How Finding my Tribe Saved my Sanity

How Finding my Tribe Saved my Sanity

When my daughter was born everything about business as usual went out the window. Of course, if you are a parent, you know. But perhaps like me, before the baby came, you had no idea what the reality of that looked like. I was prepared to give up almost nothing in my former life and thought I’d just add baby into it all. Like a new part­-time job or something. I held on tight to my small business, my professional performing life and to all the things that defined me as a person for my entire adult life.

At the time I was pregnant, Sheryl Sandburg was busy telling women to lean in and push harder and it seemed to me that women all around me were doing it all and having it all so I figured I could too. It took me a while to find out that this was actually complete bullsh*t. Sheryl Sandburg for one had two nannies, I on the other hand was doing administrative work at 1am, bleary eyed unfocused and leaking copious amounts of breast milk. My partner, bless his cotton socks, was in his own kind of personal hell, having taken on a new high pressure job literally 2 weeks after the birth of our child. If you are thinking, “you guys were idiots”, I wouldn’t blame you. I think we were too.

A new baby can be hard on the parents’ partnership, and we were no exception. We were struggling to keep it all together. To add insult to injury, my partner was my sounding board for all things business. We were going over business goals and spreadsheets at 11:30pm at night when we were exhausted so as you can imagine every “meeting” ended in an argument. We decided we couldn’t discuss business anymore. That alone probably saved us as a couple.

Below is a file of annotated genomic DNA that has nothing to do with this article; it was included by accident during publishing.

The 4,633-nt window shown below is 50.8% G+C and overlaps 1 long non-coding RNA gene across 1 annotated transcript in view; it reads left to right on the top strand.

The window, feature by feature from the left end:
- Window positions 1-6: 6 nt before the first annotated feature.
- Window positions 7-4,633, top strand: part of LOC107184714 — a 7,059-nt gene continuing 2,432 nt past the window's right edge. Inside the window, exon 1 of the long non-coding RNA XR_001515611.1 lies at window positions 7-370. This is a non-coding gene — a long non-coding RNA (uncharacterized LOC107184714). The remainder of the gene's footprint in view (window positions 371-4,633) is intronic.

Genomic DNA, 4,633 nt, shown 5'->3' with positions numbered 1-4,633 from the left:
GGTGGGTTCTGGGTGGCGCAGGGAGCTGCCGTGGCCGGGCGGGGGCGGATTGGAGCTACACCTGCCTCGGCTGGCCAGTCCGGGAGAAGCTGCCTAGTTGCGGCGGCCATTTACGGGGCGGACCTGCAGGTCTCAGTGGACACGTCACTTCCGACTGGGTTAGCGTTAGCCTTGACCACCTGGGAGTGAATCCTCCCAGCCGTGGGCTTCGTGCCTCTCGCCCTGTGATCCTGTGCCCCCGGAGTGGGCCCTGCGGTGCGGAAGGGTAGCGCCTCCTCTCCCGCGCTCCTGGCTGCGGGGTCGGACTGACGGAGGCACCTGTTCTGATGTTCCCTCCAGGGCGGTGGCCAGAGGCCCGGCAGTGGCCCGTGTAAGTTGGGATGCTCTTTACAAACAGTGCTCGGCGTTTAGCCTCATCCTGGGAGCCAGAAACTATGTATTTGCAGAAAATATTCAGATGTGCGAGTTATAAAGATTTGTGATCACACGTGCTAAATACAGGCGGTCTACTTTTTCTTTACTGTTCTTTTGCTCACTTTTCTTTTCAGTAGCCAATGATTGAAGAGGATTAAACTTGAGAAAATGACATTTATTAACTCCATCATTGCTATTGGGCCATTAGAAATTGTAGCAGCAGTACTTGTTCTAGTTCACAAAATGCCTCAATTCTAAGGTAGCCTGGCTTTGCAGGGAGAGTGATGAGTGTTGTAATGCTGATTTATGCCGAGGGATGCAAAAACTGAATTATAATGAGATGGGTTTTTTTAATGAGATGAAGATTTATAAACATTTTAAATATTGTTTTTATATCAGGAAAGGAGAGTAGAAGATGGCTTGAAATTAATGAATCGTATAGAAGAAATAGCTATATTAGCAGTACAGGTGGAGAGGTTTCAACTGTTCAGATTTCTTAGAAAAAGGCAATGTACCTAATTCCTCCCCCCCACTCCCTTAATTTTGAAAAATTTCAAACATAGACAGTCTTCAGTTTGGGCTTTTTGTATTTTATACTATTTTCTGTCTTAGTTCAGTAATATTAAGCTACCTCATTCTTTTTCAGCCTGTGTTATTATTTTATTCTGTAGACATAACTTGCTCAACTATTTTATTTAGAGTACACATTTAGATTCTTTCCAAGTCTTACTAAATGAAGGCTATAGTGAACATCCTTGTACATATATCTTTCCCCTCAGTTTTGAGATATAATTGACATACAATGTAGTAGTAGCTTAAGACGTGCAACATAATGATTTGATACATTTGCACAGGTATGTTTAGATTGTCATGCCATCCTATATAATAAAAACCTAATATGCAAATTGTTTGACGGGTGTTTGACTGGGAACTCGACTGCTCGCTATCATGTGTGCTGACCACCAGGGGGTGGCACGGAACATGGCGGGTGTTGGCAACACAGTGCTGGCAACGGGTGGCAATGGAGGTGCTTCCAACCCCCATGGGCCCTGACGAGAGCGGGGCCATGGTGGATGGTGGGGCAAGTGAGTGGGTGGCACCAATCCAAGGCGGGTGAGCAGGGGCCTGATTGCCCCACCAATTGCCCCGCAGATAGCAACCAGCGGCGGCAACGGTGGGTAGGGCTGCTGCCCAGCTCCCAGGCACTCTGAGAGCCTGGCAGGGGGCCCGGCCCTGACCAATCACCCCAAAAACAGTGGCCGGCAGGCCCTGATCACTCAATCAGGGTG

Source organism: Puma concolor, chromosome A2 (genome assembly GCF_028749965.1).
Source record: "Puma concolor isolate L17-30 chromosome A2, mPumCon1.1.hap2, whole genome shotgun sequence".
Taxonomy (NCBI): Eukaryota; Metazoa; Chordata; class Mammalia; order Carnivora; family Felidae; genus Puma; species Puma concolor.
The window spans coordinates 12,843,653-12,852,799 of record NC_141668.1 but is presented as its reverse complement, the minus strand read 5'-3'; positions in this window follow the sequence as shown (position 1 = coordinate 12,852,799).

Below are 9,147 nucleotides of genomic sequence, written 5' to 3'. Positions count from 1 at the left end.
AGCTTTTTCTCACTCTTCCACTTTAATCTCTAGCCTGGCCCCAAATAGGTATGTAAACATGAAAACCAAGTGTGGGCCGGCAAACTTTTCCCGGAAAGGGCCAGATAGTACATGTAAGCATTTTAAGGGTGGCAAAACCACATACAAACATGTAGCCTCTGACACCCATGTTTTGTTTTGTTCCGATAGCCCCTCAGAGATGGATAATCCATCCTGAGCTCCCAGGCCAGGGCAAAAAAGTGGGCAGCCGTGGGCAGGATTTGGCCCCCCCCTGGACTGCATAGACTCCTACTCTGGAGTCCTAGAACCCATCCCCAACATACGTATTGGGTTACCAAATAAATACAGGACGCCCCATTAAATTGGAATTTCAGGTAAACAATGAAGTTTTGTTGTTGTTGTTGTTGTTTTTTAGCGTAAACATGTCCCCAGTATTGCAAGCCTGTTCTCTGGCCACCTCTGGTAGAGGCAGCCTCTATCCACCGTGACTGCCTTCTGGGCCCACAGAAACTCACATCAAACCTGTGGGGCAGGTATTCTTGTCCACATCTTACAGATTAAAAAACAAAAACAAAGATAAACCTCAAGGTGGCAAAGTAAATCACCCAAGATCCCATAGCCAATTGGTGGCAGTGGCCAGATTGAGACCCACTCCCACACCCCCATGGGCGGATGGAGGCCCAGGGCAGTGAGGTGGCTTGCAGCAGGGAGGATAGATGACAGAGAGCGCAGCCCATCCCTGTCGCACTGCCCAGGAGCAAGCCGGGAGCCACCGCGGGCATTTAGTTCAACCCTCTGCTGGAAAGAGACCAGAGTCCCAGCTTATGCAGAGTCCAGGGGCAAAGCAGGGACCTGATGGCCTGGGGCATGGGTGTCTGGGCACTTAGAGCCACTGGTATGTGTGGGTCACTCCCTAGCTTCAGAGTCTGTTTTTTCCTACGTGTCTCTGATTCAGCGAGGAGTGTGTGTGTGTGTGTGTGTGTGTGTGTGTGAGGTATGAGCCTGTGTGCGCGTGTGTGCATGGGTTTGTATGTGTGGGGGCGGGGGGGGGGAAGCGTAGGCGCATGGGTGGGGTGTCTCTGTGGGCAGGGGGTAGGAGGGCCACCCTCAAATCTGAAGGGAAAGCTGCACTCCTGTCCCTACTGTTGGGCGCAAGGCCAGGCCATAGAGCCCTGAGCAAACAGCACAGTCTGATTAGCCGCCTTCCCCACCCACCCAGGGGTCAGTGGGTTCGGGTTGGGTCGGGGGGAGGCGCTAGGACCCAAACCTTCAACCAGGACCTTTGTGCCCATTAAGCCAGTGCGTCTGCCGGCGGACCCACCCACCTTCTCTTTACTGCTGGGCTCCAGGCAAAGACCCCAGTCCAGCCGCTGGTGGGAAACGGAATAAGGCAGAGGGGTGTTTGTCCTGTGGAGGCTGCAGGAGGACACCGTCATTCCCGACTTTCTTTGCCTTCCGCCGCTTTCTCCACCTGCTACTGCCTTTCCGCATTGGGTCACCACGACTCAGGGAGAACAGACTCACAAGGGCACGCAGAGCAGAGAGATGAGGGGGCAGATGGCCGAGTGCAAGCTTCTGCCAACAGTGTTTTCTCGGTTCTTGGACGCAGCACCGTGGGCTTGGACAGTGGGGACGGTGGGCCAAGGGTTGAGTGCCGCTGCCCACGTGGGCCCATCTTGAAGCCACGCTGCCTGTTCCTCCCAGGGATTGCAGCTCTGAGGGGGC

But I still needed a sounding board desperately. My small business was not doing well and I was almost completely out of optimism that I could make it work. I started reaching out to acquaintances with MBAs and people I knew that were running successful businesses who could potentially mentor me. After a few fruitless meetings I was coming up short for somebody who might fit the bill or had the desire. I was feeling exhausted and cynical and there were more than a few times I thought I should just throw in the towel.

Enter Mamas and Co.

I will admit that I had low expectations for my first meeting. I was in a dark place and I wondered what this group really had to offer, and what right I had to even call myself a business woman. And then... the woman whom had invited me to come introduced me to the room and sang my praises, telling them all I was doing important work with children. And everything began to change for me from there. In big and small ways the light began to shine again. I was pretty closed off to the group at that first meeting, so it wasn’t like I just stepped in and went “oh awesome here is my tribe”. It took time. But as I look back over the last year with Mamas and Co. I see that the group was exactly what I was looking for and what I needed to stay sane in a very hectic and confusing part of my personal and professional life. The group has given me tons of hard business skills and networking opportunities of course, but it has also given renewed vigour. I am inspired by the women everyday and I am so proud to be a member.


Alison is a stay-at-home-mom, owns and operates Lovenotes School of Music and performs with the all-gal bluegrass trio Dirty Dishes. Photo Cred:  Lisa MacIntosh

Comments

Emma Rohmann

Love how you nailed the parenthood transition from “I got this” to “This sh*t is bananas”! And so glad you found your tribe :)

Emma Rohmann

I’m proud of you – well done.

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